Court records are public records. It seems reasonable, then, that they should be widely available to everyone.
Nonetheless, the United States federal judiciary manages a system known as PACER, or Public Access to Court Electronic Records, that charges users a cost of up to ten cents per page to view court documents. For particularly hefty filings – of which there are many – this cost can quickly add up. Currently, attorney users are afforded one “free” look at a court record once they file it, but subsequently, their accounts quickly accrue steep fees as they collect and download documents to prepare for hearings. For high-volume practices like bankruptcy, attorneys often rely on the regular retrieval of new filings and as such, the cost of viewing documents that are essential to representing clients well is a substantial problem.
A new bill proposes to change this by offering free access to PACER court records. U.S. Representative Doug Collins has introduced legislation titled the Electronic Court Records Reform Act (HR 6417), which allows everyone the opportunity to access court records free of charge. Essentially, cost will no longer bar users – attorneys and laypeople alike – from educating themselves about the law. The legislation requires documents to be made available to the public within five days of filing, however, documents could and should be made available without a waiting period. It also proposes to make court records searchable and machine readable, allowing users to search for keywords and interact with the text.
Rep. Collins’ bill also proposes to unify the case management and electronic files system, known as CM/ECF, which is currently compartmentalized across different U.S. federal courts. The legislation purports to merge the variant CM/ECF systems under the single authority of the Administrative Office of the Courts (AOC), so that all litigants and parties in federal cases will have uniform access to the court records in their cases.
If passed, the bill will likely improve not only the affordability, accessibility, and security of court data through a consistent electronic case management system, but will also eliminate burdens to pro se litigants who may not know how to navigate the system, and specifically, where to look for court records and how to access them for free.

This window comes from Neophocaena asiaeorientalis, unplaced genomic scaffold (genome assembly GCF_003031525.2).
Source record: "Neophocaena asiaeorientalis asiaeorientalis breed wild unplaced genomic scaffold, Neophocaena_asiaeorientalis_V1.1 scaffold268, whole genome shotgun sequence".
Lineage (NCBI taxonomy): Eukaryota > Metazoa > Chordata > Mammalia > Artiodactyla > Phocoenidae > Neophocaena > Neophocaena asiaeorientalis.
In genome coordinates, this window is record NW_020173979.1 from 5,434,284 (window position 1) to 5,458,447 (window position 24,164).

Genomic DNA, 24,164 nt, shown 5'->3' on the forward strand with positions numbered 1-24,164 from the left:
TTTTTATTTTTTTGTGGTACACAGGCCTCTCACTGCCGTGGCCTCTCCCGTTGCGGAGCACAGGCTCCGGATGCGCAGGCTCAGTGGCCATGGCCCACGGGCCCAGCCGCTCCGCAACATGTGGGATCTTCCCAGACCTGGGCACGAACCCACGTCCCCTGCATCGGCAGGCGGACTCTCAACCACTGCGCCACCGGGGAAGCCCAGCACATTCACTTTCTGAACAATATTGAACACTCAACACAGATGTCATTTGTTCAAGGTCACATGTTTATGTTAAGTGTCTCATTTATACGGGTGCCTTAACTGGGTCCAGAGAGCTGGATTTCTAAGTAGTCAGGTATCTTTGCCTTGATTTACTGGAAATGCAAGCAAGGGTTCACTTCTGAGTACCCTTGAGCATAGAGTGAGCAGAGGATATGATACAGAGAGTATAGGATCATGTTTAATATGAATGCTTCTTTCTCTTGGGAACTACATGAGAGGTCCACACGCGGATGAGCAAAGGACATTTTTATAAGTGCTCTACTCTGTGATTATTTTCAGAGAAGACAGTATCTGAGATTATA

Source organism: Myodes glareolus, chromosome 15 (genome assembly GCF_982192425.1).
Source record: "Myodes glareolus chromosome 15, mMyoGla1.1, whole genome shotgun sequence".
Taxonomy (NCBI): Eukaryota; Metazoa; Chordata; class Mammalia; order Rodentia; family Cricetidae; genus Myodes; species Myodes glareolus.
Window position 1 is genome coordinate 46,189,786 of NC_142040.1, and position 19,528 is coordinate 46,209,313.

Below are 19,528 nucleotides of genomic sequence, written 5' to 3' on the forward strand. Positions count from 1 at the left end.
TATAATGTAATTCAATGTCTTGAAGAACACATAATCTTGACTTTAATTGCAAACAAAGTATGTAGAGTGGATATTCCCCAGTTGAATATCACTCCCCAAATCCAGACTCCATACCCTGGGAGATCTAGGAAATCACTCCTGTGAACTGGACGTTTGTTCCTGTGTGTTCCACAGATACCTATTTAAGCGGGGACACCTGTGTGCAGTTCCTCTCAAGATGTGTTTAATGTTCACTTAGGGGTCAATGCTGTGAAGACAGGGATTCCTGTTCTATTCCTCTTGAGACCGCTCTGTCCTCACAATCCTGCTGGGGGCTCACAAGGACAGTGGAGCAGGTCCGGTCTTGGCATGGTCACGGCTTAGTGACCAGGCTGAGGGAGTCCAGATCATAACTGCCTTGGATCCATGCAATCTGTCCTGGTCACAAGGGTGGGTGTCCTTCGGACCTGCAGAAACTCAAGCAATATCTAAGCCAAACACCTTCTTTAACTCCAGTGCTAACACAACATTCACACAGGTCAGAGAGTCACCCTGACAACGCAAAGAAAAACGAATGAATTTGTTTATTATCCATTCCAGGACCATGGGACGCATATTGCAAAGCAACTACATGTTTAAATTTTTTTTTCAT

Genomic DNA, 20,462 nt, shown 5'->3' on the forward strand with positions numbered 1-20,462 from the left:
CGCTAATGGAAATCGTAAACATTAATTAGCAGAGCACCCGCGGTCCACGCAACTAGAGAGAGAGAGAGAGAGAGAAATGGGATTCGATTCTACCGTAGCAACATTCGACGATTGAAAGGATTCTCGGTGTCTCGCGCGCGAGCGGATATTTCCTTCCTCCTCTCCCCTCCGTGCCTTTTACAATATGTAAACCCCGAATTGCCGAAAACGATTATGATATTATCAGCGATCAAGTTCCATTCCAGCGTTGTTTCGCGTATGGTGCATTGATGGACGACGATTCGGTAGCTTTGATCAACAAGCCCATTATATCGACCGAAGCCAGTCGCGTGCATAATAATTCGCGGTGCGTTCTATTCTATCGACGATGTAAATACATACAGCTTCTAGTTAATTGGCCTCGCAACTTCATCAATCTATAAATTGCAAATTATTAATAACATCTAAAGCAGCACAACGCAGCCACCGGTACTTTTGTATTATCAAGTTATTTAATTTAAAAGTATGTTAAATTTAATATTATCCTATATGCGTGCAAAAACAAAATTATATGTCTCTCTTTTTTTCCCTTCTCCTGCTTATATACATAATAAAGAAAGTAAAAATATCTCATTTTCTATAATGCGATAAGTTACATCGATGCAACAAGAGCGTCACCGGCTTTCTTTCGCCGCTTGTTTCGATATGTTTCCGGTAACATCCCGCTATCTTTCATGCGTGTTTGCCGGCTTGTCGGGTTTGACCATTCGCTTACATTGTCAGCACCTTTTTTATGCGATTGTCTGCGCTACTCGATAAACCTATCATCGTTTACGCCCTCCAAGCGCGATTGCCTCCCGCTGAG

Taking the Bill One Step Further: The Necessity of Bulk Extraction
Although HR 6417 proposes much-needed reform, it leaves one legal tech issue on the table: bulk extraction of PACER data. In promoting the bill, Representative Collins stated that “Americans deserve a justice system that is transparent and accessible,” and that the intention behind the bill is to “modernize the judicial records systems and remove free-for-access barriers that technology has rendered unnecessary.” One way to make this a reality is to allow users to bulk-download PACER records.
In many cases, court records are not studied in isolation; they are part of a much bigger picture, and many users, especially federal litigators, will need to retrieve and analyze dozens or even hundreds of filings in cases. Piecemeal downloading of court records is a laborious, time consuming, and highly inefficient process. Conversely, bulk extraction of data in a given case or group of cases can save practitioners tremendous amounts of time and resources.
Bulk extraction of PACER data also powers innovation by ensuring that attorneys, businesses, and legal tech companies alike will be able to access large sets of legal data and have the opportunity to develop new and refreshing use cases for leveraging court records. For UniCourt, bulk extraction means providing our users with more meaningful legal analytics, and the opportunity to train and improve our machine learning technology with new data sets. We are in the age of Big Data, and it should be the age of Big Legal Data too!
Without bulk extraction included in Rep. Collins’ bill, it is still an important step in the right direction towards improving access to justice, but it may miss an important opportunity to truly revolutionize the way all users interact with court data.
The Benefits of a Uniform CM/ECF System
In order to run efficiently, the federal judiciary’s electronic case management system must be uniform and consistent across all federal courts, providing one unified system for all federal filings. Not only will this allow all parties and litigants equal access to the records impacting their cases, it will also eliminate harmful or prejudicial inconsistencies in communications between counsel. When parties on both sides of a dispute have equal access to the same records via a single source, one party will not be able to gain an advantage over another by capitalizing on the other party’s lack of resources.
UniCourt extracts legal data from hundreds of courts across the US, providing us with perspective on the issues surrounding the lack of standards and consistency across systems. A unified CM/ECF system allows for more structured data, which then produces opportunities for machine learning to create better legal analytics and fuel future innovation.
We strongly support the Electronic Court Records Reform Act, improved access to PACER data, and the unification of CM/ECF systems throughout the judiciary. While Rep. Collins’ bill will not likely become law in the current legislative session, we will continue to track its progress and also promote our PACER data cost sharing partnership opportunity.
Contact us to learn more.